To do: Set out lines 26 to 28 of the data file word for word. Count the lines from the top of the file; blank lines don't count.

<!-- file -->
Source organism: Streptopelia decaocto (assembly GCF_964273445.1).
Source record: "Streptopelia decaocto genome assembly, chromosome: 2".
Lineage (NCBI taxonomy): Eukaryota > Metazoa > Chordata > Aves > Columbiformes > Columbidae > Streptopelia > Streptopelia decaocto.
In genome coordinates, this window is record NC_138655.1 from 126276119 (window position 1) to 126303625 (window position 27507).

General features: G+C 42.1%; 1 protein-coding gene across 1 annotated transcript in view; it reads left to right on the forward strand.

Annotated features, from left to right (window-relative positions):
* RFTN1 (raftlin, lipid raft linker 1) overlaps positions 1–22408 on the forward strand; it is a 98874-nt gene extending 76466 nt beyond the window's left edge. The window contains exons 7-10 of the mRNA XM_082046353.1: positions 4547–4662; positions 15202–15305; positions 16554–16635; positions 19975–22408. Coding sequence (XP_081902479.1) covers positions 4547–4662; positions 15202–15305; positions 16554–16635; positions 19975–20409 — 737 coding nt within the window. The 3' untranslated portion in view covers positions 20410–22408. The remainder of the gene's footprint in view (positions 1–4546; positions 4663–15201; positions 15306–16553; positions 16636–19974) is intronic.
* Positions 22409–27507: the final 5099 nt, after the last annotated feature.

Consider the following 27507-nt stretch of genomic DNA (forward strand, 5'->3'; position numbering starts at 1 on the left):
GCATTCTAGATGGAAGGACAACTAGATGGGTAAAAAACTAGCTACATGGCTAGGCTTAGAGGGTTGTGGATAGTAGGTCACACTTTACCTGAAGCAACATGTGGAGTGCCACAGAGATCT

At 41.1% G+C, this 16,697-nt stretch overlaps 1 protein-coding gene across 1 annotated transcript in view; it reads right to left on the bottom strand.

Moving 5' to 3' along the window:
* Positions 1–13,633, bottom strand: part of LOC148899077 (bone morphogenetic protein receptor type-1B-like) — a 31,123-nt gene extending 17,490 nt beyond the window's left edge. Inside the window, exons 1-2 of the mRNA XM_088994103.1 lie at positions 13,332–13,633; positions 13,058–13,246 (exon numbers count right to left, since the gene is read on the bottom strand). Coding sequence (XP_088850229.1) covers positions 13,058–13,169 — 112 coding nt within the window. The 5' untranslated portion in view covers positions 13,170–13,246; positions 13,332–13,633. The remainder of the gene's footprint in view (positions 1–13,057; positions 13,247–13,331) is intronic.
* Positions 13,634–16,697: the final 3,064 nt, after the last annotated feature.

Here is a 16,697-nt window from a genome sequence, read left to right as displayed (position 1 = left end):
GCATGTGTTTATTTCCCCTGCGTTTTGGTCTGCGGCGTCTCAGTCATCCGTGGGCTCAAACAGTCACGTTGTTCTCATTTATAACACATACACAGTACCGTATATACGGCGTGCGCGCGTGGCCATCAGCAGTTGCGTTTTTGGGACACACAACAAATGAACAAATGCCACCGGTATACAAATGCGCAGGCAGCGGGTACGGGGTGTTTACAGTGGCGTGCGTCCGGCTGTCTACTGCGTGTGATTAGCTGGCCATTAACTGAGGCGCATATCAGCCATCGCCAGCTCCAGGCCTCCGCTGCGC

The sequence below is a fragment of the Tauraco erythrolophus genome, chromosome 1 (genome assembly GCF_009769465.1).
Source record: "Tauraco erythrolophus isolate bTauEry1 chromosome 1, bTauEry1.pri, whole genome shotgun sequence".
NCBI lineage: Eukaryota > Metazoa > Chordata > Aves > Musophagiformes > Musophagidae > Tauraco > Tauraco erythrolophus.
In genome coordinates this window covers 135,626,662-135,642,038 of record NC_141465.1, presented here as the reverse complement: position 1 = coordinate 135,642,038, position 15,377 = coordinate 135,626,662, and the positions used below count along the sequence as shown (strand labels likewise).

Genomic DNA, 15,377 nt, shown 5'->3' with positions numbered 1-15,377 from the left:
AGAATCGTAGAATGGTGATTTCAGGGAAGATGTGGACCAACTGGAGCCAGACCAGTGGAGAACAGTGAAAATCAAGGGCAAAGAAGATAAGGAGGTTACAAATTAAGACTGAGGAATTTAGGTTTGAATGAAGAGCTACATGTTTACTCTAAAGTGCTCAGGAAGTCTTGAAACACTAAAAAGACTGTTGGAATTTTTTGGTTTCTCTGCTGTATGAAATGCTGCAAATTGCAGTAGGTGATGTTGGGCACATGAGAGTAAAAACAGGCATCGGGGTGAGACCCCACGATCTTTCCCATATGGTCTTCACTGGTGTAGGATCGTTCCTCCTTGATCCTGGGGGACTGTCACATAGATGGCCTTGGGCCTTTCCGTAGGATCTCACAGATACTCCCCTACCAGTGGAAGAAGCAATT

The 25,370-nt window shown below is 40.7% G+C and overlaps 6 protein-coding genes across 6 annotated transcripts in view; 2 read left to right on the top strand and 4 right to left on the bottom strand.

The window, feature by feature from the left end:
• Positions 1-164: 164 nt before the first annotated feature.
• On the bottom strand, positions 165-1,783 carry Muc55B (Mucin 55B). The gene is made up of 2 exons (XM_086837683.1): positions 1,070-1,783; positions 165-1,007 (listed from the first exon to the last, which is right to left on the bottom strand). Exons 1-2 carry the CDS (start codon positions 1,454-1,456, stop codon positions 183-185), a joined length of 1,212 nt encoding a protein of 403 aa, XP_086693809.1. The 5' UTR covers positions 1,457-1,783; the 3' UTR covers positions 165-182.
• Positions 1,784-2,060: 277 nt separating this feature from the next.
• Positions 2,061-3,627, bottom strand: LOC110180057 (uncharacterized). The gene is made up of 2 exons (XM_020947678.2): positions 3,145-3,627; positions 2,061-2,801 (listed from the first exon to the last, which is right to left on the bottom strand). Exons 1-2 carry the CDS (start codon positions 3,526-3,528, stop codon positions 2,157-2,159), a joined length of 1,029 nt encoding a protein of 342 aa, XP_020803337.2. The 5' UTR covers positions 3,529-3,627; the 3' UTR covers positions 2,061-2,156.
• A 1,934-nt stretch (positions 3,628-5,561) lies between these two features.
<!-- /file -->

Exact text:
• On the bottom strand, positions 165-1,783 carry Muc55B (Mucin 55B). The gene is made up of 2 exons (XM_086837683.1): positions 1,070-1,783; positions 165-1,007 (listed from the first exon to the last, which is right to left on the bottom strand). Exons 1-2 carry the CDS (start codon positions 1,454-1,456, stop codon positions 183-185), a joined length of 1,212 nt encoding a protein of 403 aa, XP_086693809.1. The 5' UTR covers positions 1,457-1,783; the 3' UTR covers positions 165-182.
• Positions 1,784-2,060: 277 nt separating this feature from the next.
• Positions 2,061-3,627, bottom strand: LOC110180057 (uncharacterized). The gene is made up of 2 exons (XM_020947678.2): positions 3,145-3,627; positions 2,061-2,801 (listed from the first exon to the last, which is right to left on the bottom strand). Exons 1-2 carry the CDS (start codon positions 3,526-3,528, stop codon positions 2,157-2,159), a joined length of 1,029 nt encoding a protein of 342 aa, XP_020803337.2. The 5' UTR covers positions 3,529-3,627; the 3' UTR covers positions 2,061-2,156.